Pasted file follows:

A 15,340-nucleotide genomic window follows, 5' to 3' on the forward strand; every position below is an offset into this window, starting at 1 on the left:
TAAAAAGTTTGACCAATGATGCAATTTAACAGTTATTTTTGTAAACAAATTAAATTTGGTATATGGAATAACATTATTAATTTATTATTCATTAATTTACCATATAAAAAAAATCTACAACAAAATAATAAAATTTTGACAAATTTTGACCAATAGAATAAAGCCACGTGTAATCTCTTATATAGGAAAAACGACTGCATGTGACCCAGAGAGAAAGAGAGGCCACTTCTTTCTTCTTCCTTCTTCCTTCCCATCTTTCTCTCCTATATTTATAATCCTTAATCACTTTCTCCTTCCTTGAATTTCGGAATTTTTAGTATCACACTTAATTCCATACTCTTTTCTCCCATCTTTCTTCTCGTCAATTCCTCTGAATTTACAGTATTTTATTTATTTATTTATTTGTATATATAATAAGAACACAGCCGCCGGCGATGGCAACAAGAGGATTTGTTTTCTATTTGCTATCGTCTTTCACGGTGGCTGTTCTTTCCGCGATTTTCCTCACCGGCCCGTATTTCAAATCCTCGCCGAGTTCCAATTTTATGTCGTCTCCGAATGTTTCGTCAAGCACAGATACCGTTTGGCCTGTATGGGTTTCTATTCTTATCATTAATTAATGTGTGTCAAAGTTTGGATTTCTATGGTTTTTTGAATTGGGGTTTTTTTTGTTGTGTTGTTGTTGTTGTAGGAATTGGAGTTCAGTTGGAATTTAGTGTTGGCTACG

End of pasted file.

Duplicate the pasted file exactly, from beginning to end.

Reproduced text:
A 15,340-nucleotide genomic window follows, 5' to 3' on the forward strand; every position below is an offset into this window, starting at 1 on the left:
TAAAAAGTTTGACCAATGATGCAATTTAACAGTTATTTTTGTAAACAAATTAAATTTGGTATATGGAATAACATTATTAATTTATTATTCATTAATTTACCATATAAAAAAAATCTACAACAAAATAATAAAATTTTGACAAATTTTGACCAATAGAATAAAGCCACGTGTAATCTCTTATATAGGAAAAACGACTGCATGTGACCCAGAGAGAAAGAGAGGCCACTTCTTTCTTCTTCCTTCTTCCTTCCCATCTTTCTCTCCTATATTTATAATCCTTAATCACTTTCTCCTTCCTTGAATTTCGGAATTTTTAGTATCACACTTAATTCCATACTCTTTTCTCCCATCTTTCTTCTCGTCAATTCCTCTGAATTTACAGTATTTTATTTATTTATTTATTTGTATATATAATAAGAACACAGCCGCCGGCGATGGCAACAAGAGGATTTGTTTTCTATTTGCTATCGTCTTTCACGGTGGCTGTTCTTTCCGCGATTTTCCTCACCGGCCCGTATTTCAAATCCTCGCCGAGTTCCAATTTTATGTCGTCTCCGAATGTTTCGTCAAGCACAGATACCGTTTGGCCTGTATGGGTTTCTATTCTTATCATTAATTAATGTGTGTCAAAGTTTGGATTTCTATGGTTTTTTGAATTGGGGTTTTTTTTGTTGTGTTGTTGTTGTTGTAGGAATTGGAGTTCAGTTGGAATTTAGTGTTGGCTACG